The NRA puts out messaging about an intrusive government that wants to “take your guns,” while its “pro-gun” lobbying opposes gun control measures. It has been successful.
The NRA has not responded to repeated requests for comment and has yet to release a statement on the Las Vegas shooting.
However, it has historically accused opponents of exploiting mass shootings to push for restrictions they say demonize law-abiding gun owners.
It seems as though the divide is impossibly stark, but experts say Americans share more in common than their Twitter feeds would suggest.
Large majorities in both parties support preventing the mentally ill and people on no-fly lists from buying guns, as well as background checks, according to a Pew Research Center survey conducted in March and April of 2017.
“Everyone for the most part is for safety and against senseless terror and death,” said Jonathan Metzl, director of the Center for Medicine, Health, and Society at Vanderbilt University.
“There’s a sense of commonality. I think the problem is that it’s very hard to find rhetoric that’s not polarizing, considering that this debate is so beholden to so many different interests on all sides.”
The desire for safety is basic and universal. The disagreement is over whether guns actually make one safer.
Three in ten American adults say they own a gun and 67% say protection is a major reason, Pew reports, despite a 2016 review in the journal Epidemiologic Reviews of 130 studies that found firearm restrictions are associated with fewer deaths.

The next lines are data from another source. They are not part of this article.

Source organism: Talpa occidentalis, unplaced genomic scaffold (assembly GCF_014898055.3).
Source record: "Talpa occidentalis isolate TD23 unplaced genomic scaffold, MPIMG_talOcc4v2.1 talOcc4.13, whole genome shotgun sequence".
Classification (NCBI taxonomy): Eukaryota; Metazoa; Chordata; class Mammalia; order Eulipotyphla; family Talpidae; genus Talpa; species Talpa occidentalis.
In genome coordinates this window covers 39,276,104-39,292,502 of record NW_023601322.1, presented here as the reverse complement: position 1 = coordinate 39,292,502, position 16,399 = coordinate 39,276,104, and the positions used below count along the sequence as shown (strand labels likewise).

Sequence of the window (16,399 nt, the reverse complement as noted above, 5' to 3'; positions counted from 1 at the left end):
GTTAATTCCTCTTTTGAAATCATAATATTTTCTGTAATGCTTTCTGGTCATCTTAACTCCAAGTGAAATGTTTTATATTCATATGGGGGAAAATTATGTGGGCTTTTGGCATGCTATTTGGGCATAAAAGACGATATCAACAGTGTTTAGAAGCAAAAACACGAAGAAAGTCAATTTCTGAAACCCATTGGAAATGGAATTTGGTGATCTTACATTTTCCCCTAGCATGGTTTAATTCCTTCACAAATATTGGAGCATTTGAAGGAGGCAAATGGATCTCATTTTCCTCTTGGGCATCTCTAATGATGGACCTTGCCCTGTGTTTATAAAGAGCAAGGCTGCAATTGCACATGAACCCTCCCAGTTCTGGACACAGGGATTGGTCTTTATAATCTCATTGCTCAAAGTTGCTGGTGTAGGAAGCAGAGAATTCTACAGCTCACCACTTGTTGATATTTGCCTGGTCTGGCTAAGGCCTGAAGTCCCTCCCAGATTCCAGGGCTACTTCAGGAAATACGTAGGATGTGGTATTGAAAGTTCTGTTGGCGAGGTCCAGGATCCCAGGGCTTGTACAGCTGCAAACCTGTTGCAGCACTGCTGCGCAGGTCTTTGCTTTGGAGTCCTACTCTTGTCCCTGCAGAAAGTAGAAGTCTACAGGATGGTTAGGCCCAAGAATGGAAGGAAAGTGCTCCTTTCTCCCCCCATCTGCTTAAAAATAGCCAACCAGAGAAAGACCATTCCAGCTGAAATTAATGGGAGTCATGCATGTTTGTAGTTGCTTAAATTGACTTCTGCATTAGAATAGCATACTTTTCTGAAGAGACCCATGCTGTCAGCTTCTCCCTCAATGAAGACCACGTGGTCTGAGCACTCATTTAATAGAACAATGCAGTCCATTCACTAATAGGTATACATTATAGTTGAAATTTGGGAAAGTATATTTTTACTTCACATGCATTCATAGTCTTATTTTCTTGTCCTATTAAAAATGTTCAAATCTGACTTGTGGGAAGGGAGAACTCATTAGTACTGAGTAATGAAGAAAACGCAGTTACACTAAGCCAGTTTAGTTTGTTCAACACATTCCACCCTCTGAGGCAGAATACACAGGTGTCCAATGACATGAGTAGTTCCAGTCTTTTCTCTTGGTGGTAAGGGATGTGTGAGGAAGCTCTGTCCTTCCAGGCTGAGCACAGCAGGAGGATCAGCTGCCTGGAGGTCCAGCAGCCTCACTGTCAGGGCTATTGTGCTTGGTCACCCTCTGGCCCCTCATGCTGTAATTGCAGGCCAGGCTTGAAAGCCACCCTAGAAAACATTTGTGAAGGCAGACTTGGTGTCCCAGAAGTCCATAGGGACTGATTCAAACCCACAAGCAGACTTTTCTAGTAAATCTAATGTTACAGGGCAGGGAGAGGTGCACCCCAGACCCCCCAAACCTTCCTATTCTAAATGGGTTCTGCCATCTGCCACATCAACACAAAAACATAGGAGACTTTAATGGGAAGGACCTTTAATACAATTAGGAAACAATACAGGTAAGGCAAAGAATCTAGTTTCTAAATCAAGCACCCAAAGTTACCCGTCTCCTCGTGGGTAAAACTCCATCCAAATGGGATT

Investigation: Gun accidents kill at least 1 kid every other day
It's simple, my gun(s) allow me to defend myself should I ever need to. It's really that simple.
— Danny Archer (@SmugglesDiamond) October 3, 2017
It’s why gun sales spike after mass shootings, and why even people who know the data on gun safety find themselves internally debating whether they should own a gun.
After the Sandy Hook shooting, Lankford, the criminal justice professor whose 2015 study found the nation’s gun ownership rate to be the strongest predictor of its number of public mass shooters, said he was asked if he would feel safer if professors on campus were armed.
“My answer was, ‘I would feel safer if I had a gun, but I wouldn’t feel safer if all professors were armed.’ It really is a double standard.
I trust myself, but I don’t trust others,” he said.
Lawrence Rutt, 48, an Army Special Forces veteran in Austin, Texas, didn’t have a gun at home until this year, after he witnessed a drug bust while traveling for work.
He said the incident rattled him, and he bought a 9mm handgun.
Rutt, a Democrat, says he supports stricter gun control measures and wonders aloud what it will take to change public policy.
“It’s just a sad, sad moment when reporters ask the press secretary, ‘when are we going to evaluate gun laws, and she said ‘it’s not the time.’
Why is it not time to address gun laws right after a massacre in Las Vegas?” Rutt asked. “This was over 600 rounds.
That is crazy. Holy mackerel, that’s a lot of rounds.”
Las Vegas gunman Stephen Paddock had an arsenal of 23 weapons in his hotel suite, including semiautomatic rifles.
He possessed a little-known device called a “bump stock,” which allows a semi-automatic rifle to mimic a fully automatic weapon by unleashing an entire large magazine in seconds.
As the nation grapples with its latest macabre tragedy, many Americans are bewildered, fighting resignation in the face of a kind of violence that has begun to feel inevitable.
“The gun control argument is about fears,” Ropeik said. “Some people are afraid of themselves or others being shot.
Some people are afraid of losing control over their lives in a deeper, broader more comprehensive sense.
That fear is deeper, and that fear is winning.
Unless we validate that fear and respect it, it’ll stay a battle with no solution.”